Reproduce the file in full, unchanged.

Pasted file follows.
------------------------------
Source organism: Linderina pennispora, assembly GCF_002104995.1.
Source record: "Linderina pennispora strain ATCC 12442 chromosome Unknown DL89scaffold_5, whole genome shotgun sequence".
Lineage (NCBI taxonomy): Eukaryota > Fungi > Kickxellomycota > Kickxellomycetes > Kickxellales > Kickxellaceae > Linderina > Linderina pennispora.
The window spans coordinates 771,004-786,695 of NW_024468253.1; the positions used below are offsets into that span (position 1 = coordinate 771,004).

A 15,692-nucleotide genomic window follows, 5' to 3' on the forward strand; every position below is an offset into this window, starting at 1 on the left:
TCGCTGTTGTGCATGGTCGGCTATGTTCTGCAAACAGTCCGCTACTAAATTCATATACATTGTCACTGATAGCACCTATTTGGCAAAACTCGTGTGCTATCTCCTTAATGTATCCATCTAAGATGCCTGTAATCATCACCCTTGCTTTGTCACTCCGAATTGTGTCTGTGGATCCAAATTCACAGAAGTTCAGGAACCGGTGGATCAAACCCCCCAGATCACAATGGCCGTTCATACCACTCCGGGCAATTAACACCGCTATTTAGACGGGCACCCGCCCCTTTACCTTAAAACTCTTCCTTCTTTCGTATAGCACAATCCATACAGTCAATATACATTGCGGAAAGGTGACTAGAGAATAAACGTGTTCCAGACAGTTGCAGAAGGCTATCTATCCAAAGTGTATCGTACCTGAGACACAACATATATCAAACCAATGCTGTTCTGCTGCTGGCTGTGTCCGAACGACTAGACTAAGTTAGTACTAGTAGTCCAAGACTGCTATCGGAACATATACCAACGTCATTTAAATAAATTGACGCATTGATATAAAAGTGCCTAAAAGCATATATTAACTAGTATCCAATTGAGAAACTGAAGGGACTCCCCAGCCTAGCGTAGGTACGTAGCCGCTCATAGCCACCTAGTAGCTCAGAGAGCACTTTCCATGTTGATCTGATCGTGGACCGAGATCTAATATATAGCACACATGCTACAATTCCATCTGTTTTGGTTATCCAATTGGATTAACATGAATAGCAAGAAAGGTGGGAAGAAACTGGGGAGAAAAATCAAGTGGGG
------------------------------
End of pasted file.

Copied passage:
Source organism: Linderina pennispora, assembly GCF_002104995.1.
Source record: "Linderina pennispora strain ATCC 12442 chromosome Unknown DL89scaffold_5, whole genome shotgun sequence".
Lineage (NCBI taxonomy): Eukaryota > Fungi > Kickxellomycota > Kickxellomycetes > Kickxellales > Kickxellaceae > Linderina > Linderina pennispora.
The window spans coordinates 771,004-786,695 of NW_024468253.1; the positions used below are offsets into that span (position 1 = coordinate 771,004).

A 15,692-nucleotide genomic window follows, 5' to 3' on the forward strand; every position below is an offset into this window, starting at 1 on the left:
TCGCTGTTGTGCATGGTCGGCTATGTTCTGCAAACAGTCCGCTACTAAATTCATATACATTGTCACTGATAGCACCTATTTGGCAAAACTCGTGTGCTATCTCCTTAATGTATCCATCTAAGATGCCTGTAATCATCACCCTTGCTTTGTCACTCCGAATTGTGTCTGTGGATCCAAATTCACAGAAGTTCAGGAACCGGTGGATCAAACCCCCCAGATCACAATGGCCGTTCATACCACTCCGGGCAATTAACACCGCTATTTAGACGGGCACCCGCCCCTTTACCTTAAAACTCTTCCTTCTTTCGTATAGCACAATCCATACAGTCAATATACATTGCGGAAAGGTGACTAGAGAATAAACGTGTTCCAGACAGTTGCAGAAGGCTATCTATCCAAAGTGTATCGTACCTGAGACACAACATATATCAAACCAATGCTGTTCTGCTGCTGGCTGTGTCCGAACGACTAGACTAAGTTAGTACTAGTAGTCCAAGACTGCTATCGGAACATATACCAACGTCATTTAAATAAATTGACGCATTGATATAAAAGTGCCTAAAAGCATATATTAACTAGTATCCAATTGAGAAACTGAAGGGACTCCCCAGCCTAGCGTAGGTACGTAGCCGCTCATAGCCACCTAGTAGCTCAGAGAGCACTTTCCATGTTGATCTGATCGTGGACCGAGATCTAATATATAGCACACATGCTACAATTCCATCTGTTTTGGTTATCCAATTGGATTAACATGAATAGCAAGAAAGGTGGGAAGAAACTGGGGAGAAAAATCAAGTGGGG